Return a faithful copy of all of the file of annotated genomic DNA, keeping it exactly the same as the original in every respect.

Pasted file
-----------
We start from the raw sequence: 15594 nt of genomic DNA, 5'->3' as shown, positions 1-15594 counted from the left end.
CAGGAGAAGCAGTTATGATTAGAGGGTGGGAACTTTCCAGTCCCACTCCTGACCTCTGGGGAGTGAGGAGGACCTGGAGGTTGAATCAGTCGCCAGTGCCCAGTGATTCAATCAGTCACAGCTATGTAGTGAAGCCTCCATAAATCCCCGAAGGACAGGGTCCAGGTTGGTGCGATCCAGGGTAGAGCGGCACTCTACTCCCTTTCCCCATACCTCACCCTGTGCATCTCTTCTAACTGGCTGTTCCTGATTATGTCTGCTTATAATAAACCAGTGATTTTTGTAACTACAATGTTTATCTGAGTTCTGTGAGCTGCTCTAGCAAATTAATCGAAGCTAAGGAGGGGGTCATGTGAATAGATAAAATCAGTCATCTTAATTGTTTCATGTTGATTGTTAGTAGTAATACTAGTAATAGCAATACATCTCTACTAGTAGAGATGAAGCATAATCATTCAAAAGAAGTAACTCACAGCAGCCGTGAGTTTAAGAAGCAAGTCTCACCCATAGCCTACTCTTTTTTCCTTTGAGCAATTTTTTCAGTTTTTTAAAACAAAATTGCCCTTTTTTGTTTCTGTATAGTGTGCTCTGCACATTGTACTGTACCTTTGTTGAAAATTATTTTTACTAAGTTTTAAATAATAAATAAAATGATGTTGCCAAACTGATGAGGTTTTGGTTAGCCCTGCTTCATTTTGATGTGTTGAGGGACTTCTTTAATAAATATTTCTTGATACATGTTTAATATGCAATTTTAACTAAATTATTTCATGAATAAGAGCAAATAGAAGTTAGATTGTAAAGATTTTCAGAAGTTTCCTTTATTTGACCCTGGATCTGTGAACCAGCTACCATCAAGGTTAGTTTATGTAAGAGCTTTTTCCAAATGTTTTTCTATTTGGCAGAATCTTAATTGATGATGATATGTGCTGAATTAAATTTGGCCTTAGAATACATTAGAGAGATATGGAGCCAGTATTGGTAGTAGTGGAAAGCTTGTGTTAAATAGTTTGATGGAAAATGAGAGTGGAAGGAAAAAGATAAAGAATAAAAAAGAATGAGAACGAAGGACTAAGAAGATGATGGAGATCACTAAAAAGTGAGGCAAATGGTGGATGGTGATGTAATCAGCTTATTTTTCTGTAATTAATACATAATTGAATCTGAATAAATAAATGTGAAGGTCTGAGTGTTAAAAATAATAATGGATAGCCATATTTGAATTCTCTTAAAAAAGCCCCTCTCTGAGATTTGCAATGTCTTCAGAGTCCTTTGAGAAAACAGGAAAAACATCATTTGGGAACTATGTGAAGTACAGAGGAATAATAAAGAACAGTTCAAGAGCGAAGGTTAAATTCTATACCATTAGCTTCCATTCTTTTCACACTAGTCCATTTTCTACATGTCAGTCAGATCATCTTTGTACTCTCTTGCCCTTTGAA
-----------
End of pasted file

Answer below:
We start from the raw sequence: 15594 nt of genomic DNA, 5'->3' as shown, positions 1-15594 counted from the left end.
CAGGAGAAGCAGTTATGATTAGAGGGTGGGAACTTTCCAGTCCCACTCCTGACCTCTGGGGAGTGAGGAGGACCTGGAGGTTGAATCAGTCGCCAGTGCCCAGTGATTCAATCAGTCACAGCTATGTAGTGAAGCCTCCATAAATCCCCGAAGGACAGGGTCCAGGTTGGTGCGATCCAGGGTAGAGCGGCACTCTACTCCCTTTCCCCATACCTCACCCTGTGCATCTCTTCTAACTGGCTGTTCCTGATTATGTCTGCTTATAATAAACCAGTGATTTTTGTAACTACAATGTTTATCTGAGTTCTGTGAGCTGCTCTAGCAAATTAATCGAAGCTAAGGAGGGGGTCATGTGAATAGATAAAATCAGTCATCTTAATTGTTTCATGTTGATTGTTAGTAGTAATACTAGTAATAGCAATACATCTCTACTAGTAGAGATGAAGCATAATCATTCAAAAGAAGTAACTCACAGCAGCCGTGAGTTTAAGAAGCAAGTCTCACCCATAGCCTACTCTTTTTTCCTTTGAGCAATTTTTTCAGTTTTTTAAAACAAAATTGCCCTTTTTTGTTTCTGTATAGTGTGCTCTGCACATTGTACTGTACCTTTGTTGAAAATTATTTTTACTAAGTTTTAAATAATAAATAAAATGATGTTGCCAAACTGATGAGGTTTTGGTTAGCCCTGCTTCATTTTGATGTGTTGAGGGACTTCTTTAATAAATATTTCTTGATACATGTTTAATATGCAATTTTAACTAAATTATTTCATGAATAAGAGCAAATAGAAGTTAGATTGTAAAGATTTTCAGAAGTTTCCTTTATTTGACCCTGGATCTGTGAACCAGCTACCATCAAGGTTAGTTTATGTAAGAGCTTTTTCCAAATGTTTTTCTATTTGGCAGAATCTTAATTGATGATGATATGTGCTGAATTAAATTTGGCCTTAGAATACATTAGAGAGATATGGAGCCAGTATTGGTAGTAGTGGAAAGCTTGTGTTAAATAGTTTGATGGAAAATGAGAGTGGAAGGAAAAAGATAAAGAATAAAAAAGAATGAGAACGAAGGACTAAGAAGATGATGGAGATCACTAAAAAGTGAGGCAAATGGTGGATGGTGATGTAATCAGCTTATTTTTCTGTAATTAATACATAATTGAATCTGAATAAATAAATGTGAAGGTCTGAGTGTTAAAAATAATAATGGATAGCCATATTTGAATTCTCTTAAAAAAGCCCCTCTCTGAGATTTGCAATGTCTTCAGAGTCCTTTGAGAAAACAGGAAAAACATCATTTGGGAACTATGTGAAGTACAGAGGAATAATAAAGAACAGTTCAAGAGCGAAGGTTAAATTCTATACCATTAGCTTCCATTCTTTTCACACTAGTCCATTTTCTACATGTCAGTCAGATCATCTTTGTACTCTCTTGCCCTTTGAA